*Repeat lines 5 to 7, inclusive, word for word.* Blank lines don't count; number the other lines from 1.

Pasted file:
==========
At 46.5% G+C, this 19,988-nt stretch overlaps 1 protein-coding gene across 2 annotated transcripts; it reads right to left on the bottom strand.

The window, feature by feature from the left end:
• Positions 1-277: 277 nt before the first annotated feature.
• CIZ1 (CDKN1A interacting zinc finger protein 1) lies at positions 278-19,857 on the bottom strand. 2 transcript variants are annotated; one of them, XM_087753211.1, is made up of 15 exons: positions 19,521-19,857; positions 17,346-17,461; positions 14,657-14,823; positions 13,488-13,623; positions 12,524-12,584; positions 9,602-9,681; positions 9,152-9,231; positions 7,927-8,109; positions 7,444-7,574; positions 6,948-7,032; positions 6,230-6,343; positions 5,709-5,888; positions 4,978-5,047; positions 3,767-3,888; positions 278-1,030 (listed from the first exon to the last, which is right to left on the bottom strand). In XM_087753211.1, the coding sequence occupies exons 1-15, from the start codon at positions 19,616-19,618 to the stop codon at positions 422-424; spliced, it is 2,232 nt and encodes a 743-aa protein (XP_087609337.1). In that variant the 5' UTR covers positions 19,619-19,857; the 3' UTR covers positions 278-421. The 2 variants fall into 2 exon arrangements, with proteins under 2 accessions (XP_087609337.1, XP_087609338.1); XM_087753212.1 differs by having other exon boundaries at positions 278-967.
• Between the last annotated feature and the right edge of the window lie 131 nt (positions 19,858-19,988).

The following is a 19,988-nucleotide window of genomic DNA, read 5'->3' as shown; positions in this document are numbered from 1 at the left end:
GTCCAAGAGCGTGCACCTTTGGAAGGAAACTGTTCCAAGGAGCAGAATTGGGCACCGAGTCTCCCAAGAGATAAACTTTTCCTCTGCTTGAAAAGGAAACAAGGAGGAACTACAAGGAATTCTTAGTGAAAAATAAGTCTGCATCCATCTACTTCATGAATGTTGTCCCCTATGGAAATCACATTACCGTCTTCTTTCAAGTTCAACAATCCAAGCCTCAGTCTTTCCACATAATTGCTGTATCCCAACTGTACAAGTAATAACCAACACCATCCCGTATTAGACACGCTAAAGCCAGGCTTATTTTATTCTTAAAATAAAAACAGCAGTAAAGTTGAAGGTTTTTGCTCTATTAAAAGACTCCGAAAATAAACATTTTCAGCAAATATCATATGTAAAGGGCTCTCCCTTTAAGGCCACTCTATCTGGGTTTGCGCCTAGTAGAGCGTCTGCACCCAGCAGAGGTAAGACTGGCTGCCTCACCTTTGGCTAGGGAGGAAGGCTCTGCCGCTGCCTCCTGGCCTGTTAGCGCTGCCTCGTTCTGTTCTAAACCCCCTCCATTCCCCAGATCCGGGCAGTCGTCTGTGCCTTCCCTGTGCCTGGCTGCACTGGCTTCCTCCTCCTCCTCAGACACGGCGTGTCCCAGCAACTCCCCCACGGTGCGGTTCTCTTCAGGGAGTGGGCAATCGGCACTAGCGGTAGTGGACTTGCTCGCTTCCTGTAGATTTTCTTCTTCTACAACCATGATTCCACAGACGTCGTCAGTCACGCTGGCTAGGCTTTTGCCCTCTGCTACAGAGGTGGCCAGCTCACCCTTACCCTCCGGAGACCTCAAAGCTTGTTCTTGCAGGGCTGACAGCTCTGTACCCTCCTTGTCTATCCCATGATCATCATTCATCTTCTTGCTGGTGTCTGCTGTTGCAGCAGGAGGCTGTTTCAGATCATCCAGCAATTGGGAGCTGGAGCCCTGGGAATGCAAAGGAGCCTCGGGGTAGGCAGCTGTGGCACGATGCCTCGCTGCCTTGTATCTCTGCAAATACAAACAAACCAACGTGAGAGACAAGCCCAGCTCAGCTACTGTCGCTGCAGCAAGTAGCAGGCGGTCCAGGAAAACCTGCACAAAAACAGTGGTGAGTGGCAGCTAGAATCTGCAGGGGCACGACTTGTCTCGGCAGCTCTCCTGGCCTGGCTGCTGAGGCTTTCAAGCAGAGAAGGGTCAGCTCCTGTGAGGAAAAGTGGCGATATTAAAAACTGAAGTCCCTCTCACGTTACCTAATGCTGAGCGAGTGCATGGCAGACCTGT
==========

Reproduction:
• Between the last annotated feature and the right edge of the window lie 131 nt (positions 19,858-19,988).

The following is a 19,988-nucleotide window of genomic DNA, read 5'->3' as shown; positions in this document are numbered from 1 at the left end:
GTCCAAGAGCGTGCACCTTTGGAAGGAAACTGTTCCAAGGAGCAGAATTGGGCACCGAGTCTCCCAAGAGATAAACTTTTCCTCTGCTTGAAAAGGAAACAAGGAGGAACTACAAGGAATTCTTAGTGAAAAATAAGTCTGCATCCATCTACTTCATGAATGTTGTCCCCTATGGAAATCACATTACCGTCTTCTTTCAAGTTCAACAATCCAAGCCTCAGTCTTTCCACATAATTGCTGTATCCCAACTGTACAAGTAATAACCAACACCATCCCGTATTAGACACGCTAAAGCCAGGCTTATTTTATTCTTAAAATAAAAACAGCAGTAAAGTTGAAGGTTTTTGCTCTATTAAAAGACTCCGAAAATAAACATTTTCAGCAAATATCATATGTAAAGGGCTCTCCCTTTAAGGCCACTCTATCTGGGTTTGCGCCTAGTAGAGCGTCTGCACCCAGCAGAGGTAAGACTGGCTGCCTCACCTTTGGCTAGGGAGGAAGGCTCTGCCGCTGCCTCCTGGCCTGTTAGCGCTGCCTCGTTCTGTTCTAAACCCCCTCCATTCCCCAGATCCGGGCAGTCGTCTGTGCCTTCCCTGTGCCTGGCTGCACTGGCTTCCTCCTCCTCCTCAGACACGGCGTGTCCCAGCAACTCCCCCACGGTGCGGTTCTCTTCAGGGAGTGGGCAATCGGCACTAGCGGTAGTGGACTTGCTCGCTTCCTGTAGATTTTCTTCTTCTACAACCATGATTCCACAGACGTCGTCAGTCACGCTGGCTAGGCTTTTGCCCTCTGCTACAGAGGTGGCCAGCTCACCCTTACCCTCCGGAGACCTCAAAGCTTGTTCTTGCAGGGCTGACAGCTCTGTACCCTCCTTGTCTATCCCATGATCATCATTCATCTTCTTGCTGGTGTCTGCTGTTGCAGCAGGAGGCTGTTTCAGATCATCCAGCAATTGGGAGCTGGAGCCCTGGGAATGCAAAGGAGCCTCGGGGTAGGCAGCTGTGGCACGATGCCTCGCTGCCTTGTATCTCTGCAAATACAAACAAACCAACGTGAGAGACAAGCCCAGCTCAGCTACTGTCGCTGCAGCAAGTAGCAGGCGGTCCAGGAAAACCTGCACAAAAACAGTGGTGAGTGGCAGCTAGAATCTGCAGGGGCACGACTTGTCTCGGCAGCTCTCCTGGCCTGGCTGCTGAGGCTTTCAAGCAGAGAAGGGTCAGCTCCTGTGAGGAAAAGTGGCGATATTAAAAACTGAAGTCCCTCTCACGTTACCTAATGCTGAGCGAGTGCATGGCAGACCTGT